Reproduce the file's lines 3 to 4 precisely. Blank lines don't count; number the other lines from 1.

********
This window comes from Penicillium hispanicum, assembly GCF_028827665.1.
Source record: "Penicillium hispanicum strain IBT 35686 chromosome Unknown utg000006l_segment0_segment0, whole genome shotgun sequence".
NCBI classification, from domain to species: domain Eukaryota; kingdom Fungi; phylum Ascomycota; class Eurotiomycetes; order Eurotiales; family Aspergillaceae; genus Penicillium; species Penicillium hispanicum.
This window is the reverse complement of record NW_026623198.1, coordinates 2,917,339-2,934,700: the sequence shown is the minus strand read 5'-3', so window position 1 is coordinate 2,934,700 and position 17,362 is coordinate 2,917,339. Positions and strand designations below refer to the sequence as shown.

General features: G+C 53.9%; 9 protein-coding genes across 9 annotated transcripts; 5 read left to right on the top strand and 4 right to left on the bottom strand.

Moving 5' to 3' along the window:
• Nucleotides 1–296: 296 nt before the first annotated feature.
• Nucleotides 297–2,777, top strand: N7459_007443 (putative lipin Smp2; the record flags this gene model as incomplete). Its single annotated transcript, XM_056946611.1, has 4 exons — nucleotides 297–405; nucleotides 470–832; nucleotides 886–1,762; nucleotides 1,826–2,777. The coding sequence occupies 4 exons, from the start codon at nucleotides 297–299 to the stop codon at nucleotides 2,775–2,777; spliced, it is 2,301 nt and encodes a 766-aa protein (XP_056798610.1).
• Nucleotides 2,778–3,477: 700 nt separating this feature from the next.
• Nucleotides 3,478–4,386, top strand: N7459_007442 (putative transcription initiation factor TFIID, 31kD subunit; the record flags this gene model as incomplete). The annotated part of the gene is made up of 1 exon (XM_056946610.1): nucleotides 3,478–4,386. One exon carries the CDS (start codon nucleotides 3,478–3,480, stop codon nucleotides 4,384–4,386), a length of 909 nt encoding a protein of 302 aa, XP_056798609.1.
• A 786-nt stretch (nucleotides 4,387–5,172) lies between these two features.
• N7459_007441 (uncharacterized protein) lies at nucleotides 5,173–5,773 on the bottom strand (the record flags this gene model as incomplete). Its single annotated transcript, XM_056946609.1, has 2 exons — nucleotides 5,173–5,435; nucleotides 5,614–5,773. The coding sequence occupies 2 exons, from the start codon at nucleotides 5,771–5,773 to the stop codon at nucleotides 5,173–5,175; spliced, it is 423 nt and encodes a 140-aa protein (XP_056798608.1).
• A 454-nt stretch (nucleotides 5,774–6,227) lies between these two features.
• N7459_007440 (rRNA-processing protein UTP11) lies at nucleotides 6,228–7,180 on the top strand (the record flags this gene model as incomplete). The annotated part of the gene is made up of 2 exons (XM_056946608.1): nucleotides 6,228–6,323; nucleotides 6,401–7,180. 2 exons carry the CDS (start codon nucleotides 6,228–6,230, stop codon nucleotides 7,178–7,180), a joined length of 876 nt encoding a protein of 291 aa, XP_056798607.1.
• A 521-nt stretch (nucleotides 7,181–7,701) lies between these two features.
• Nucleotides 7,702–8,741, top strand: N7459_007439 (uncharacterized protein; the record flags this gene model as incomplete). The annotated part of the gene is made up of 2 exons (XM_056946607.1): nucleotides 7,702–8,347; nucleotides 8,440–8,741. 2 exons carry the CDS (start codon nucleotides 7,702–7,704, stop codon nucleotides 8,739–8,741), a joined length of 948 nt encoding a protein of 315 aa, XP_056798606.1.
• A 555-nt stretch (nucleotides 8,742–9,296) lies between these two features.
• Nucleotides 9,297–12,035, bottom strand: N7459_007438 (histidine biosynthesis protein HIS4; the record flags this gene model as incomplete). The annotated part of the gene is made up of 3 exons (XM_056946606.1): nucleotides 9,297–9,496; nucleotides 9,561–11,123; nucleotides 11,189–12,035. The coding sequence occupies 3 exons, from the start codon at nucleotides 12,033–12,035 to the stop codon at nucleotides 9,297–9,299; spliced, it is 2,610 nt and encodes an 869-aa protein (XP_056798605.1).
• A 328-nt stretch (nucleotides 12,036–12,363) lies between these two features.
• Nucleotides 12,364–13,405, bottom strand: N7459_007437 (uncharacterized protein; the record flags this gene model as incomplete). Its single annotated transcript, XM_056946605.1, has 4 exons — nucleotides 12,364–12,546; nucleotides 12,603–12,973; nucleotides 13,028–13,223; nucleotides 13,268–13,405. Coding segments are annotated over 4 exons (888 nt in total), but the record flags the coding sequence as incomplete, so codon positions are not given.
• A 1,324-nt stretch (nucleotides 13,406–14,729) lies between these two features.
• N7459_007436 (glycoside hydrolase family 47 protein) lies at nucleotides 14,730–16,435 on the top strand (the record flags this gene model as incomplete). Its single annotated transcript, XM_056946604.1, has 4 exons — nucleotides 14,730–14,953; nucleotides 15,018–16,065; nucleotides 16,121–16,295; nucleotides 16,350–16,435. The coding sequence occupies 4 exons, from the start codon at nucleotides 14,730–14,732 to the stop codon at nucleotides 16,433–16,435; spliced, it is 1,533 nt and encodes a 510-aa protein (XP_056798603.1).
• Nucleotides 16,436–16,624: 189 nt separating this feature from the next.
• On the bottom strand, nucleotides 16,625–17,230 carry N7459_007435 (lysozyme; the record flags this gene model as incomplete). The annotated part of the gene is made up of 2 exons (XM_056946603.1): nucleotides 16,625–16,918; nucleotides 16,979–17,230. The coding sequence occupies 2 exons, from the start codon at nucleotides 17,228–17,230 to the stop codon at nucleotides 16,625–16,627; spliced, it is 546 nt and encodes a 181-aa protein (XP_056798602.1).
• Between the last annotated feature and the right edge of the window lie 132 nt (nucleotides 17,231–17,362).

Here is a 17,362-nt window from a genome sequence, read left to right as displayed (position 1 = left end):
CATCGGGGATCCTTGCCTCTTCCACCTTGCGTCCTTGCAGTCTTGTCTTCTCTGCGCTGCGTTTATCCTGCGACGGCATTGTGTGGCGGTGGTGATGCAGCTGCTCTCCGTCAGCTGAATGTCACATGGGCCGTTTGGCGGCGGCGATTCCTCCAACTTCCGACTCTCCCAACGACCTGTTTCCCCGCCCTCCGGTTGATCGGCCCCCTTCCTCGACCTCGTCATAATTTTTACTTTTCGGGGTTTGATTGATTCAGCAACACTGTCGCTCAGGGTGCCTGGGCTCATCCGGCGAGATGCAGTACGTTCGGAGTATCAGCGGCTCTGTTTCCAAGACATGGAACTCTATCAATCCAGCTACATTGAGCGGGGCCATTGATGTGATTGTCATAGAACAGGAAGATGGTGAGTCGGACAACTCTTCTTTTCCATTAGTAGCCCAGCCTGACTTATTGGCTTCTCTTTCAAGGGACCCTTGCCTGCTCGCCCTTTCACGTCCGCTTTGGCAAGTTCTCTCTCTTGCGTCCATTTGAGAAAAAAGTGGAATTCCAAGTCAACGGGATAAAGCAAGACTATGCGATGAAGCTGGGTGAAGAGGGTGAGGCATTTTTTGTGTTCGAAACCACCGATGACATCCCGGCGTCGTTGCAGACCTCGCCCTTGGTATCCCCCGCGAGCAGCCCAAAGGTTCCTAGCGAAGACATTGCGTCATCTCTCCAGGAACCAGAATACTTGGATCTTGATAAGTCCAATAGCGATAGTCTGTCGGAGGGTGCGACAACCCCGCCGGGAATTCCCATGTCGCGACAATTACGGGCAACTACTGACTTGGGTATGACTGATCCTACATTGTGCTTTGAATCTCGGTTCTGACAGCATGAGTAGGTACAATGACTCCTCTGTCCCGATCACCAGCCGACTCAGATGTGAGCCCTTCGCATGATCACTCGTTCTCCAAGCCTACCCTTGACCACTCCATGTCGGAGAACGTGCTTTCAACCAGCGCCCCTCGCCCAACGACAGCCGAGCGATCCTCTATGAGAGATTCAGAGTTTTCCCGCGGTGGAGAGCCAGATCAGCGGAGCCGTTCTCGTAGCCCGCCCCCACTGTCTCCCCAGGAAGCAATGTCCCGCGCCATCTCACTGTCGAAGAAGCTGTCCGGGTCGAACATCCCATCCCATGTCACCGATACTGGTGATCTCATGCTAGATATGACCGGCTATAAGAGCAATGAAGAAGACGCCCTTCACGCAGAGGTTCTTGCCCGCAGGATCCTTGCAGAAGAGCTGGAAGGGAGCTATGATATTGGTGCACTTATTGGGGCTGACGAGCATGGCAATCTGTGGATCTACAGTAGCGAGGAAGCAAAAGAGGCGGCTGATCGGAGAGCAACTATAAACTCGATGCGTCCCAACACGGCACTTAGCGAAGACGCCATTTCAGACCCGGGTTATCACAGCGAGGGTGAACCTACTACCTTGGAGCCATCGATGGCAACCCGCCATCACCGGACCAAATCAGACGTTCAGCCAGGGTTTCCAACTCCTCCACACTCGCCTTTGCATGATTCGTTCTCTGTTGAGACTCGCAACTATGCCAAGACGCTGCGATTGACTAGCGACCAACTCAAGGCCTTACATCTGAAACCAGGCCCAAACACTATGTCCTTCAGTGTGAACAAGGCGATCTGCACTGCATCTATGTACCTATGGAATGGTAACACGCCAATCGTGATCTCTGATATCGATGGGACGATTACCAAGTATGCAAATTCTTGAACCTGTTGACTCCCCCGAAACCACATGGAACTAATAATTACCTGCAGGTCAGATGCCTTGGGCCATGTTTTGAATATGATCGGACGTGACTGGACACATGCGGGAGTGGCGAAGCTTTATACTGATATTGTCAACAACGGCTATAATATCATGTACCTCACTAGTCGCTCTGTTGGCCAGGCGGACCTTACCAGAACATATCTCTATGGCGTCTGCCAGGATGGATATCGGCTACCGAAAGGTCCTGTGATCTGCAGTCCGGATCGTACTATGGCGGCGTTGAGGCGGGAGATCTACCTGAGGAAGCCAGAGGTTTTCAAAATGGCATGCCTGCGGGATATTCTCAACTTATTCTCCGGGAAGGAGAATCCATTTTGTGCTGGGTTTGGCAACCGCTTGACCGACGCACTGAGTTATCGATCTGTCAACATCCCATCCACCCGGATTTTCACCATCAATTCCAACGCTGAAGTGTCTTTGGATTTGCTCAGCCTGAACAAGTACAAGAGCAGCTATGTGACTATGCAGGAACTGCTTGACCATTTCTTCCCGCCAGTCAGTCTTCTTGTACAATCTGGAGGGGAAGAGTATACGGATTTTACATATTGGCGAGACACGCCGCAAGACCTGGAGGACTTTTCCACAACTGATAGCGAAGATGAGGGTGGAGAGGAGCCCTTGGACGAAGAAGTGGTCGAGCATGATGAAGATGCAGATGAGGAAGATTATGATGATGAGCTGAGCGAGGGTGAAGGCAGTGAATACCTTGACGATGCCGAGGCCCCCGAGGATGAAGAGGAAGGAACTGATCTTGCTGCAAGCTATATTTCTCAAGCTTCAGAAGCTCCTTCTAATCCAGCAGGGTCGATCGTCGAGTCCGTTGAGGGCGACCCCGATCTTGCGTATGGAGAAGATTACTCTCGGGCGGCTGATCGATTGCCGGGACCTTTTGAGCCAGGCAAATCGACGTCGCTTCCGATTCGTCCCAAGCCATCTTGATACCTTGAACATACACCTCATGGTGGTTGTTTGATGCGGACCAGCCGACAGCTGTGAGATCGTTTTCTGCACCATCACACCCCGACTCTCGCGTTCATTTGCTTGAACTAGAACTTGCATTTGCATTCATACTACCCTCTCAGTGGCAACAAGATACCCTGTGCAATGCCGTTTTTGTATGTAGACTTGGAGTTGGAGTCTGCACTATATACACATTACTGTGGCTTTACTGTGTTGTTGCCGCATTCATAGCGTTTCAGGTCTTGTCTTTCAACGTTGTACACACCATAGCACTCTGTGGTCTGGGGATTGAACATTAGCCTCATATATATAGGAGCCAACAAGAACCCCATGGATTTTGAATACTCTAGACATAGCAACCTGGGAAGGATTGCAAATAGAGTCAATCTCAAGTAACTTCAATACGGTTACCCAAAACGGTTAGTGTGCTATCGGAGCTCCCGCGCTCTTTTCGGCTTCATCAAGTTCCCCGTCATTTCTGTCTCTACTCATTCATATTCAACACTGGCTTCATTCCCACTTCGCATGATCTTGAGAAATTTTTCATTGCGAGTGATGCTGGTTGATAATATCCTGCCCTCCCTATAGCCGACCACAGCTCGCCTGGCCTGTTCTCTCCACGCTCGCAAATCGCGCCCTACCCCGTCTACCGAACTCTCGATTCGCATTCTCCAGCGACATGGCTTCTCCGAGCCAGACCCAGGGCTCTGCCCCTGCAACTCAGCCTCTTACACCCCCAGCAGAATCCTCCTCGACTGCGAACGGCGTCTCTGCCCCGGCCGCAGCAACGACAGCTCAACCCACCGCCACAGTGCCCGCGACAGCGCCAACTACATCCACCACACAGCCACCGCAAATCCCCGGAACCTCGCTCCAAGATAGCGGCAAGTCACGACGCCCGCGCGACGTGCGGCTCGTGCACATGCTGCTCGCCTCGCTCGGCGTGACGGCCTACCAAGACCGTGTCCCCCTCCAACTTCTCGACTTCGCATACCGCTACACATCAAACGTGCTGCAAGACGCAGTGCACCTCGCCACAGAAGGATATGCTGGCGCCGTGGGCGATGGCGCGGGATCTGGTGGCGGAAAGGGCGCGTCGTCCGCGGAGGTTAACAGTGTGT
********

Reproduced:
NCBI classification, from domain to species: domain Eukaryota; kingdom Fungi; phylum Ascomycota; class Eurotiomycetes; order Eurotiales; family Aspergillaceae; genus Penicillium; species Penicillium hispanicum.
This window is the reverse complement of record NW_026623198.1, coordinates 2,917,339-2,934,700: the sequence shown is the minus strand read 5'-3', so window position 1 is coordinate 2,934,700 and position 17,362 is coordinate 2,917,339. Positions and strand designations below refer to the sequence as shown.